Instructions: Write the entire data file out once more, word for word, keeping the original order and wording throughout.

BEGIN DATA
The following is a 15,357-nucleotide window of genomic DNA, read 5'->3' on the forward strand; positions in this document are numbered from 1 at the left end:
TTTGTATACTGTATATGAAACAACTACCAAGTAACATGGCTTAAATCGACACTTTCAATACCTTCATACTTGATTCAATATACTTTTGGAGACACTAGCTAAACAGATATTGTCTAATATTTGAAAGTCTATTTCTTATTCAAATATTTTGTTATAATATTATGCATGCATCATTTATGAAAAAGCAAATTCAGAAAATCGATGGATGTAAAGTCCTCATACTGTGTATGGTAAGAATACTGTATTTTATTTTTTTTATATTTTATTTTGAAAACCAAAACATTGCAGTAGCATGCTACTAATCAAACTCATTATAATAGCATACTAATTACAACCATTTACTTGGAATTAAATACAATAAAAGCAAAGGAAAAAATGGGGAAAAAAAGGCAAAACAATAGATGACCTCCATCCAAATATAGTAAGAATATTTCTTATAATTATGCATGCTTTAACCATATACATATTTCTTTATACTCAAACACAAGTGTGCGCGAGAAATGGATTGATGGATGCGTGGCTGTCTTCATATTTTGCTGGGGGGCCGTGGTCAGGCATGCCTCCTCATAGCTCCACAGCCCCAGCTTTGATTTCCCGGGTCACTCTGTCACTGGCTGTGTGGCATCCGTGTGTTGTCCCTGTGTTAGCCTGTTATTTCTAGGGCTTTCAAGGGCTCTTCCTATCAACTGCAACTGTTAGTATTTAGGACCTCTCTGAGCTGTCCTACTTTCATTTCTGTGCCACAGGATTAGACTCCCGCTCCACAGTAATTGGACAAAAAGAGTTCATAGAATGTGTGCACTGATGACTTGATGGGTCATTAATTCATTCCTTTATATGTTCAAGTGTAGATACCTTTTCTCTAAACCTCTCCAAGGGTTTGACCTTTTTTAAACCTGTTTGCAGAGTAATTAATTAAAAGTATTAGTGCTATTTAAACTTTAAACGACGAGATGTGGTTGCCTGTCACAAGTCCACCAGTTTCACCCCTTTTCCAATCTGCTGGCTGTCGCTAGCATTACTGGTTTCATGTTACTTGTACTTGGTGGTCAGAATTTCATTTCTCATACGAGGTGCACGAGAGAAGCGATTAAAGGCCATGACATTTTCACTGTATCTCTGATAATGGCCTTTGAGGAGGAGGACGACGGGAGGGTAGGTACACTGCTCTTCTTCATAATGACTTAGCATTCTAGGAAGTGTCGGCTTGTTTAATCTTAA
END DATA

The following is a 15,357-nucleotide window of genomic DNA, read 5'->3' on the forward strand; positions in this document are numbered from 1 at the left end:
TTTGTATACTGTATATGAAACAACTACCAAGTAACATGGCTTAAATCGACACTTTCAATACCTTCATACTTGATTCAATATACTTTTGGAGACACTAGCTAAACAGATATTGTCTAATATTTGAAAGTCTATTTCTTATTCAAATATTTTGTTATAATATTATGCATGCATCATTTATGAAAAAGCAAATTCAGAAAATCGATGGATGTAAAGTCCTCATACTGTGTATGGTAAGAATACTGTATTTTATTTTTTTTATATTTTATTTTGAAAACCAAAACATTGCAGTAGCATGCTACTAATCAAACTCATTATAATAGCATACTAATTACAACCATTTACTTGGAATTAAATACAATAAAAGCAAAGGAAAAAATGGGGAAAAAAAGGCAAAACAATAGATGACCTCCATCCAAATATAGTAAGAATATTTCTTATAATTATGCATGCTTTAACCATATACATATTTCTTTATACTCAAACACAAGTGTGCGCGAGAAATGGATTGATGGATGCGTGGCTGTCTTCATATTTTGCTGGGGGGCCGTGGTCAGGCATGCCTCCTCATAGCTCCACAGCCCCAGCTTTGATTTCCCGGGTCACTCTGTCACTGGCTGTGTGGCATCCGTGTGTTGTCCCTGTGTTAGCCTGTTATTTCTAGGGCTTTCAAGGGCTCTTCCTATCAACTGCAACTGTTAGTATTTAGGACCTCTCTGAGCTGTCCTACTTTCATTTCTGTGCCACAGGATTAGACTCCCGCTCCACAGTAATTGGACAAAAAGAGTTCATAGAATGTGTGCACTGATGACTTGATGGGTCATTAATTCATTCCTTTATATGTTCAAGTGTAGATACCTTTTCTCTAAACCTCTCCAAGGGTTTGACCTTTTTTAAACCTGTTTGCAGAGTAATTAATTAAAAGTATTAGTGCTATTTAAACTTTAAACGACGAGATGTGGTTGCCTGTCACAAGTCCACCAGTTTCACCCCTTTTCCAATCTGCTGGCTGTCGCTAGCATTACTGGTTTCATGTTACTTGTACTTGGTGGTCAGAATTTCATTTCTCATACGAGGTGCACGAGAGAAGCGATTAAAGGCCATGACATTTTCACTGTATCTCTGATAATGGCCTTTGAGGAGGAGGACGACGGGAGGGTAGGTACACTGCTCTTCTTCATAATGACTTAGCATTCTAGGAAGTGTCGGCTTGTTTAATCTTAA